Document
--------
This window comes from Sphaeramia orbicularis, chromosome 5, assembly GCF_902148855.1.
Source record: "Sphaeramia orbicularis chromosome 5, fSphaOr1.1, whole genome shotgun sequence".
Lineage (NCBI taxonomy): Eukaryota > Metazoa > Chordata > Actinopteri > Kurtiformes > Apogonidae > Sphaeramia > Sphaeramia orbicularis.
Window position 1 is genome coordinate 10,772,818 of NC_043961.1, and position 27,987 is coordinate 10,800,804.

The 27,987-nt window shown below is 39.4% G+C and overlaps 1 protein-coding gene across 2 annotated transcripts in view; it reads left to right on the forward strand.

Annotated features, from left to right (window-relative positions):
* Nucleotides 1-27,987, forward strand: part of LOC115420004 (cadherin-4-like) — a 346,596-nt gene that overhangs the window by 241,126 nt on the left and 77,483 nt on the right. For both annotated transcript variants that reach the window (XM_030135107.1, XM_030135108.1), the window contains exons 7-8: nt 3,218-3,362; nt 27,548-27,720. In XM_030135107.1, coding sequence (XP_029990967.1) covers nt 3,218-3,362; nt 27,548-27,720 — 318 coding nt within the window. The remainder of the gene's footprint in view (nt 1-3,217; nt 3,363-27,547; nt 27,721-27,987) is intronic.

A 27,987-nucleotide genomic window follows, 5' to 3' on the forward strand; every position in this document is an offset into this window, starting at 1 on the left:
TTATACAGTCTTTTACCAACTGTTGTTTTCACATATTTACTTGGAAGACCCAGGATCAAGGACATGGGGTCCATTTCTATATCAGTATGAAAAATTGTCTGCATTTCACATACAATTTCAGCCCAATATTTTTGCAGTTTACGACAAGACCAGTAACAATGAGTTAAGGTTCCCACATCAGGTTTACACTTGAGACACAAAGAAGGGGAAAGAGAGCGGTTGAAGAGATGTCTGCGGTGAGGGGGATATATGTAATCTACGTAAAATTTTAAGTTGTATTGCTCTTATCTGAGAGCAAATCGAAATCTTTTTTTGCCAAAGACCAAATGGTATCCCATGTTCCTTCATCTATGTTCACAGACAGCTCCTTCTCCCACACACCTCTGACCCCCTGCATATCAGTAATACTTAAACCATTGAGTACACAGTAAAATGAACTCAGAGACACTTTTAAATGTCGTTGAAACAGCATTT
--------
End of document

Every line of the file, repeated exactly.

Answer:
This window comes from Sphaeramia orbicularis, chromosome 5, assembly GCF_902148855.1.
Source record: "Sphaeramia orbicularis chromosome 5, fSphaOr1.1, whole genome shotgun sequence".
Lineage (NCBI taxonomy): Eukaryota > Metazoa > Chordata > Actinopteri > Kurtiformes > Apogonidae > Sphaeramia > Sphaeramia orbicularis.
Window position 1 is genome coordinate 10,772,818 of NC_043961.1, and position 27,987 is coordinate 10,800,804.

The 27,987-nt window shown below is 39.4% G+C and overlaps 1 protein-coding gene across 2 annotated transcripts in view; it reads left to right on the forward strand.

Annotated features, from left to right (window-relative positions):
* Nucleotides 1-27,987, forward strand: part of LOC115420004 (cadherin-4-like) — a 346,596-nt gene that overhangs the window by 241,126 nt on the left and 77,483 nt on the right. For both annotated transcript variants that reach the window (XM_030135107.1, XM_030135108.1), the window contains exons 7-8: nt 3,218-3,362; nt 27,548-27,720. In XM_030135107.1, coding sequence (XP_029990967.1) covers nt 3,218-3,362; nt 27,548-27,720 — 318 coding nt within the window. The remainder of the gene's footprint in view (nt 1-3,217; nt 3,363-27,547; nt 27,721-27,987) is intronic.

A 27,987-nucleotide genomic window follows, 5' to 3' on the forward strand; every position in this document is an offset into this window, starting at 1 on the left:
TTATACAGTCTTTTACCAACTGTTGTTTTCACATATTTACTTGGAAGACCCAGGATCAAGGACATGGGGTCCATTTCTATATCAGTATGAAAAATTGTCTGCATTTCACATACAATTTCAGCCCAATATTTTTGCAGTTTACGACAAGACCAGTAACAATGAGTTAAGGTTCCCACATCAGGTTTACACTTGAGACACAAAGAAGGGGAAAGAGAGCGGTTGAAGAGATGTCTGCGGTGAGGGGGATATATGTAATCTACGTAAAATTTTAAGTTGTATTGCTCTTATCTGAGAGCAAATCGAAATCTTTTTTTGCCAAAGACCAAATGGTATCCCATGTTCCTTCATCTATGTTCACAGACAGCTCCTTCTCCCACACACCTCTGACCCCCTGCATATCAGTAATACTTAAACCATTGAGTACACAGTAAAATGAACTCAGAGACACTTTTAAATGTCGTTGAAACAGCATTT